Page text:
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"Wise Old Owls" Television Appearance #1

"15 to 1" (April 1998)

sixteen.jpg (79037 bytes)Chris Jones went on this Channel 4 show, the most prestigious on British TV since the demise of 'Mastermind', in April 1998.  Click on the image for a larger version (Chris appears on the extreme right of the picture).

'15 to 1' has been on air since the latter half of the 1980s, and takes as its premise the whittling down of fifteen contestants until one winner emerges.  Elimination of the competitors is a key feature.  The final segment of each show does not commence until twelve of the contestants have been eliminated.

The quiz begins with fifteen competitors, numbered 1 to 15 arranged in a semi-circle facing the host William G. Stewart (lots are drawn in the Green Room to see who takes which number).  Competitors stand behind a podium bearing their allotted number and three lights, each light representing a "life".

Beginning with contestant number 1, the host asks each in turn a singe general knowledge question.  They must answer correctly within four seconds or loose a life.  After all 15 have been asked a question the host goes back to contestant number 1 and repeats the process.  During this second pass, anyone who got their first question wrong is eliminated from the show if they fail to give a correct answer to their second question.

As the second pass comes to its conclusion the show goes into the second of its three phases.

The host now asks the lowest numbered competitor still in the game a question.  If they get it wrong they loose a life and the host goes to the next contestant and asks a different question.  This continues until someone answers correctly (again within four seconds). Once a correct answer is obtained that person is asked to "nominate" someone else to receive the subsequent question.  That person must then answer correctly or loose a life (in which case the nominating player picks another victim).  If they get it right, however, that player gets to choose the next victim - although they are not allowed to choose the person who nominated them.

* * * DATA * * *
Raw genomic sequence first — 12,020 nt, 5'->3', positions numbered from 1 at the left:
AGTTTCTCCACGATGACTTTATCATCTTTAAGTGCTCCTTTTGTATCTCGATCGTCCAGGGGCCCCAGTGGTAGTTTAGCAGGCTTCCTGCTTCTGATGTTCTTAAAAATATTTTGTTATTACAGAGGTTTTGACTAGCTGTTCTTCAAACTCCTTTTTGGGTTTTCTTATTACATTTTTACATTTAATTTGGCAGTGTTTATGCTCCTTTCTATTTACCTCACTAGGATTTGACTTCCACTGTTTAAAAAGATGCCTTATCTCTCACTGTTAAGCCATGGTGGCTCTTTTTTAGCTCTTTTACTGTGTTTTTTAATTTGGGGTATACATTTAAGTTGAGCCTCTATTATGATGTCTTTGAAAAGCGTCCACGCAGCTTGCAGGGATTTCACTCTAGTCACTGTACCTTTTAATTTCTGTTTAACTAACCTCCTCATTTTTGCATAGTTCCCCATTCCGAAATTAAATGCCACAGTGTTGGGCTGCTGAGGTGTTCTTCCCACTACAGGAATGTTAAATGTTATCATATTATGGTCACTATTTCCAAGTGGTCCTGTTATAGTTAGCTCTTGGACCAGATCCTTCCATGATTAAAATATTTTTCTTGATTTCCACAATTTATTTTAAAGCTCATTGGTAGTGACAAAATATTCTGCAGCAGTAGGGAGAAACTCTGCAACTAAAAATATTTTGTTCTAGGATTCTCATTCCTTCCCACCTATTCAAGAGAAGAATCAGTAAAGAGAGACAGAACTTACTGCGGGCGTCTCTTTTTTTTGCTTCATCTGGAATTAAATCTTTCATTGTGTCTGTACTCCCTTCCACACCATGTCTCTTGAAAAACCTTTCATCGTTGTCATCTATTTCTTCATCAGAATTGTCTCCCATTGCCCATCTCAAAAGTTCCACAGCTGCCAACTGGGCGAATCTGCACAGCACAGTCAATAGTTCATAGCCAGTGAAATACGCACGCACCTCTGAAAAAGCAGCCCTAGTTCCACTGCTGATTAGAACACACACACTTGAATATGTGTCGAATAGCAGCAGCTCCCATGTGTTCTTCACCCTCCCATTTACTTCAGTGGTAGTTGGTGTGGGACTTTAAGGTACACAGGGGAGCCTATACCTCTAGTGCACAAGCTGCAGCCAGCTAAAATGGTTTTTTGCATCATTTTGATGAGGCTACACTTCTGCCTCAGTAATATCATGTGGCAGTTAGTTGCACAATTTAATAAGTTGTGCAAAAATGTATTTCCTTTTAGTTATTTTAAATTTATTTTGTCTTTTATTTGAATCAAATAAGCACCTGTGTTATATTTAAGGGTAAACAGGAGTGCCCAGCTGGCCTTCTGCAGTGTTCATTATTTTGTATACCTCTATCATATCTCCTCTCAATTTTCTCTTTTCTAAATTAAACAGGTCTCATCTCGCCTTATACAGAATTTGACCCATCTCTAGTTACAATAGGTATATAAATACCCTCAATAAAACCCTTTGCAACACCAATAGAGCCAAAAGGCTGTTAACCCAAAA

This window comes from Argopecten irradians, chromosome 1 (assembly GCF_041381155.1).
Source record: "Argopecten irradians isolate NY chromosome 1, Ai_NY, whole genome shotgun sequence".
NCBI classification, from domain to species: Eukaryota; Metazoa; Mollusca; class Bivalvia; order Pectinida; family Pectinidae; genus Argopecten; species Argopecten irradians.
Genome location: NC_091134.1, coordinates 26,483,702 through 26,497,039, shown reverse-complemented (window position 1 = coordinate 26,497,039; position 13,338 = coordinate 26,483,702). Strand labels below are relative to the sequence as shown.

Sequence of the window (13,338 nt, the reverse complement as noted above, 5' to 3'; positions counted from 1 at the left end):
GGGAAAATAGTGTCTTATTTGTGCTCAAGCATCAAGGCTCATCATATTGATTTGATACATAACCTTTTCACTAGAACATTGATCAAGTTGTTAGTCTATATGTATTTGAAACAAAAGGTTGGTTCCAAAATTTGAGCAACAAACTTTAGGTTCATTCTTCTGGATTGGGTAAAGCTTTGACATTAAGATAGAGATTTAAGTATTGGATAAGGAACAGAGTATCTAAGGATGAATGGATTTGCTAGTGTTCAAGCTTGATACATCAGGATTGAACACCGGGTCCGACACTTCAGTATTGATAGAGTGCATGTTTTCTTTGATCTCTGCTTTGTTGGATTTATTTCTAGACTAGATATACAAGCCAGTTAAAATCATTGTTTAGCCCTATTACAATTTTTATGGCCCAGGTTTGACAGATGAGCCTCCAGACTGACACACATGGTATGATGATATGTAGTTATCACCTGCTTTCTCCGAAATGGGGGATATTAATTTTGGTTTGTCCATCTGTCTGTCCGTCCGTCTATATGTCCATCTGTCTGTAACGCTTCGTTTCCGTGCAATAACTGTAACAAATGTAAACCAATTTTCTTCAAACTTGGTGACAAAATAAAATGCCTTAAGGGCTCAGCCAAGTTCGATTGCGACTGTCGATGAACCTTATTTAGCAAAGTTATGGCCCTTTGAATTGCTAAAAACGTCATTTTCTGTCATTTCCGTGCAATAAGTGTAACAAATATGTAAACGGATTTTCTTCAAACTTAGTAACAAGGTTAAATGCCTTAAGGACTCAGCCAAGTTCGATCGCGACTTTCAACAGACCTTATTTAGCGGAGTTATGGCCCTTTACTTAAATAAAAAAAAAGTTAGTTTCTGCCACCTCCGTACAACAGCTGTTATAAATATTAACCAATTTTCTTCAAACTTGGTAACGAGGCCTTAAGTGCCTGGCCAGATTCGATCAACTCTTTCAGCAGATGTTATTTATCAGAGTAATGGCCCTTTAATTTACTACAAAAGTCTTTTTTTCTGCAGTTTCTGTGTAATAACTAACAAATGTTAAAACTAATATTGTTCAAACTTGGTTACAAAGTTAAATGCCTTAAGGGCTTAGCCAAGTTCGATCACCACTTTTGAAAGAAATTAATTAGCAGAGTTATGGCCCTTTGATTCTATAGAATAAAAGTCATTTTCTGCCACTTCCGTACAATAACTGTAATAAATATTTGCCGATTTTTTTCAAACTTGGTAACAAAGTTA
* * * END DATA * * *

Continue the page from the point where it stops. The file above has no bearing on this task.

This process continues, with contestants answering correctly or incorrectly, either loosing lives or breathing sighs of relief, until all but three of the contestants are eliminated.  This marks the conclusion of the second part of the show.

The last stage begins with the three survivors ranged side by side facing the host.  At this point William G. Stewart (left) is armed with a final 40 questions.  Each survivor is given three "fresh lives" and, for any lives they carried with them into the final segment, they are awarded a point.  Thus, in the event of a tie at the end of the show, whoever carried forward the most lives wins.


The final segment begins with questions being asked and it is open to any of the finalists to buzz-in with an answer.  If they get it right they score ten points.  If they get it wrong they loose a life.  Once just one of the players has given three correct answers a bell sounds and from that point onward persons answering a question correctly are asked to "answer or nominate".  Players can either chose a rival (who they perceive to be vulnerable) to answer the next question, hoping they will loose lives and eventually be eliminated, or take the question themself in order to score points.  This latter course is favoured by confident players who aim to amass an unassailable score (remembering there is a limited number of questions in the final), assuming they can repeatedly answer questions correctly.